March 25, 2009
Mike Beagle, (541) 538-8655
Jim Rogers, (541) 332-2555
FOR IMMEDIATE RELEASE:
Copper-Salmon Wilderness Act passes House
Sportsmen celebrate as Elk River headwaters gain permanent protection
WASHINGTON, D.C.—The U.S. House of Representatives on Wednesday overwhelmingly passed the Omnibus Public Land Management Act of 2009, the bill that contains the Copper-Salmon Wilderness Act that permanently protects about 14,000 acres in the headwaters of southern Oregon’s Elk River. The final vote in favor of the measure was 285-140.
“This is hugely important for Oregon’s sportsmen and women, and particularly for the fishing community in Port Orford that depends on the Elk River and its prized salmon and steelhead for economic subsistence,” said Mike Beagle, Trout Unlimited’s Oregon/Washington field coordinator based in Medford, Ore. “We are grateful to Sen. Wyden and Rep. DeFazio for their help in protecting one of the best remaining salmon and steelhead fisheries on the West Coast—they’ve done a huge favor for sportsmen, both today, and for generations to come.”
The Copper-Salmon Wilderness encompasses the largely undeveloped headwaters of the Elk River. Downstream, the Elk is one of the healthiest coastal rivers left in the state, and that’s due to the intact spawning and rearing habitat in its upstream reaches. The old-growth timber in the newly created wilderness provides shelter for migrating and spawning fish. Because of the healthy and intact headwaters, the lower river remains fishable, even in times of heavy rain.
“This is very significant for our community and for the anglers who come from all over the Northwest to experience the trophy fishing in the Elk River,” said Jim Rogers, a retired forester who lives in Port Orford. “I can’t think of a better way to protect this river in perpetuity—not only does this wilderness protect the river and the fishery, it protects our way of life. We’re so thankful to our delegation for sticking with us during this long and challenging effort to protect the Elk River.”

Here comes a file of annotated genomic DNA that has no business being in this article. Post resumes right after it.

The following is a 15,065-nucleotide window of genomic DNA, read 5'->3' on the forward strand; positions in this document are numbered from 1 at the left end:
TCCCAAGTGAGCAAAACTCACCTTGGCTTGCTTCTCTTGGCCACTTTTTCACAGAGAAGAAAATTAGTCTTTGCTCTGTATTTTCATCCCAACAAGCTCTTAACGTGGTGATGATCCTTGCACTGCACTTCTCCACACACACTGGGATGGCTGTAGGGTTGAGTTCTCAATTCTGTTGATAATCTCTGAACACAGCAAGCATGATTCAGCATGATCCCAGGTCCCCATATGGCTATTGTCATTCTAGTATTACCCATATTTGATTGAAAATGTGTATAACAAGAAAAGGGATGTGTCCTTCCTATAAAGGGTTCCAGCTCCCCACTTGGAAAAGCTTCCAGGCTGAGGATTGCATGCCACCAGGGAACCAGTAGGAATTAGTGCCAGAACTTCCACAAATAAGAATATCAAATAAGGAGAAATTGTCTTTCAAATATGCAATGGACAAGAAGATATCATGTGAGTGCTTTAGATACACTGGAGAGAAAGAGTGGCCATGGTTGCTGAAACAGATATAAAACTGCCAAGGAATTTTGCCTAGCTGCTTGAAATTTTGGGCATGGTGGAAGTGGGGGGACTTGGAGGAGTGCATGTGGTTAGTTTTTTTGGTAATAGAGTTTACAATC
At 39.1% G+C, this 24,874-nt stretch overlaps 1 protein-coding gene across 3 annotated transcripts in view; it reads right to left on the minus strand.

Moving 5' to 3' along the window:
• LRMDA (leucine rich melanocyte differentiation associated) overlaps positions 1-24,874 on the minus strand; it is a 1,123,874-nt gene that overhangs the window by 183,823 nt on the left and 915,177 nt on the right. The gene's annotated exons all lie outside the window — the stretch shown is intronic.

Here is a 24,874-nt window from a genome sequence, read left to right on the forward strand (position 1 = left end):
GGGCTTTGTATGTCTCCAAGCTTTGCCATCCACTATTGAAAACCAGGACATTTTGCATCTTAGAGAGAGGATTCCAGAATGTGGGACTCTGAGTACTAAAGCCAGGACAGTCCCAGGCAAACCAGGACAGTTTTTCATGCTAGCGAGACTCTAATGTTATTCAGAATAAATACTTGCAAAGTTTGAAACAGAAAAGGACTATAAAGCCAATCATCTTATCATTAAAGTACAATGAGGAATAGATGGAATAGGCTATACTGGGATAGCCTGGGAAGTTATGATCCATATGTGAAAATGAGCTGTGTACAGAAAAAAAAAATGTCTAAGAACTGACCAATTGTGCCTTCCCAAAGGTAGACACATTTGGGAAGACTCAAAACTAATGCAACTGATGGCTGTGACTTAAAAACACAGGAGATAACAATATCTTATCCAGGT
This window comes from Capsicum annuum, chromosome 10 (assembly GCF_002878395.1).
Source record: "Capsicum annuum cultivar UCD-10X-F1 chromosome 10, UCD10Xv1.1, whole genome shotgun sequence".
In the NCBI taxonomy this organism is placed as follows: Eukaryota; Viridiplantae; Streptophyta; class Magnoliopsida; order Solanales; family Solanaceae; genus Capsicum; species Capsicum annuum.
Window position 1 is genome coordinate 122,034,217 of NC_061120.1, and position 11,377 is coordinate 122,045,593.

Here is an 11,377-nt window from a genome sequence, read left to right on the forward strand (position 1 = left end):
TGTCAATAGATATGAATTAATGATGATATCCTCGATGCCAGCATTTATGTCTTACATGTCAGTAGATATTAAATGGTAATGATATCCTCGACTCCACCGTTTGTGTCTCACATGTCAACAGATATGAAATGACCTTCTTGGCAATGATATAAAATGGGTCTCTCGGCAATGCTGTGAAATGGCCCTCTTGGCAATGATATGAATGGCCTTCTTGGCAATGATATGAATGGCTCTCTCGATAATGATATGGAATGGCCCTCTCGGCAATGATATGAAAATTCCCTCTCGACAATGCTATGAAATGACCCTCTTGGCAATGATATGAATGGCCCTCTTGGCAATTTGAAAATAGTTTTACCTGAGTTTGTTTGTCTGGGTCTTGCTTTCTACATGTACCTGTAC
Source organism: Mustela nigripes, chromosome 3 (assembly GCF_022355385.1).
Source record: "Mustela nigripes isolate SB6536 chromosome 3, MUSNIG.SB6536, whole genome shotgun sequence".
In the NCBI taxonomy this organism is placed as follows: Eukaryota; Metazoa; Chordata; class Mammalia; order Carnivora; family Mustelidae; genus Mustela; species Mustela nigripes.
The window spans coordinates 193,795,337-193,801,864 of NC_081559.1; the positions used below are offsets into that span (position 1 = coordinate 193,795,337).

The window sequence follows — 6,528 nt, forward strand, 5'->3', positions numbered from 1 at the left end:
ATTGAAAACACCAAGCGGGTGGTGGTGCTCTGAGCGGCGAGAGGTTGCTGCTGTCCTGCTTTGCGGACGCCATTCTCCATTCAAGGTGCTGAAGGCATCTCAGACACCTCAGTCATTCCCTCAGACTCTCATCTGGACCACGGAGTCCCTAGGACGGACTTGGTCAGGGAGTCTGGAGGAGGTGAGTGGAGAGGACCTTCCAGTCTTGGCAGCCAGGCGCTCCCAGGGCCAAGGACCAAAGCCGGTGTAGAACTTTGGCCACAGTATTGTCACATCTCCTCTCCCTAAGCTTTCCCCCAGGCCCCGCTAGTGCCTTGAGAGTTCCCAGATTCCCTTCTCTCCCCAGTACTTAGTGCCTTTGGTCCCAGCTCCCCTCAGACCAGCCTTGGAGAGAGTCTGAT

The omnibus act took a long, winding route through Congress. It was first considered—and passed—by the House in the fall of 2008, but things stalled in the Senate. In January, the bill passed the Senate, but failed to get the needed two-thirds majority in the House two weeks ago, when it was considered under suspension of rules. It went back to the Senate, where it was included as an amendment to a bill that had already passed the House—it passed the Senate last week with flying colors. Today’s vote in the House sends the bill to President Obama—once it gets the president’s signature, it will become the law of the land.
“To know that all the hard work that went into getting this bill written and then through Congress has finally paid off is very gratifying,” Beagle said. “This bill is a sportsmen’s bill through and through, and it proves that anglers and hunters have found their voice. We’re just grateful that the right people listened.”
Trout Unlimited is a private, non-profit organization with more than 140,000 members dedicated to conserving, protecting, and restoring North America’s trout and salmon fisheries and their watersheds.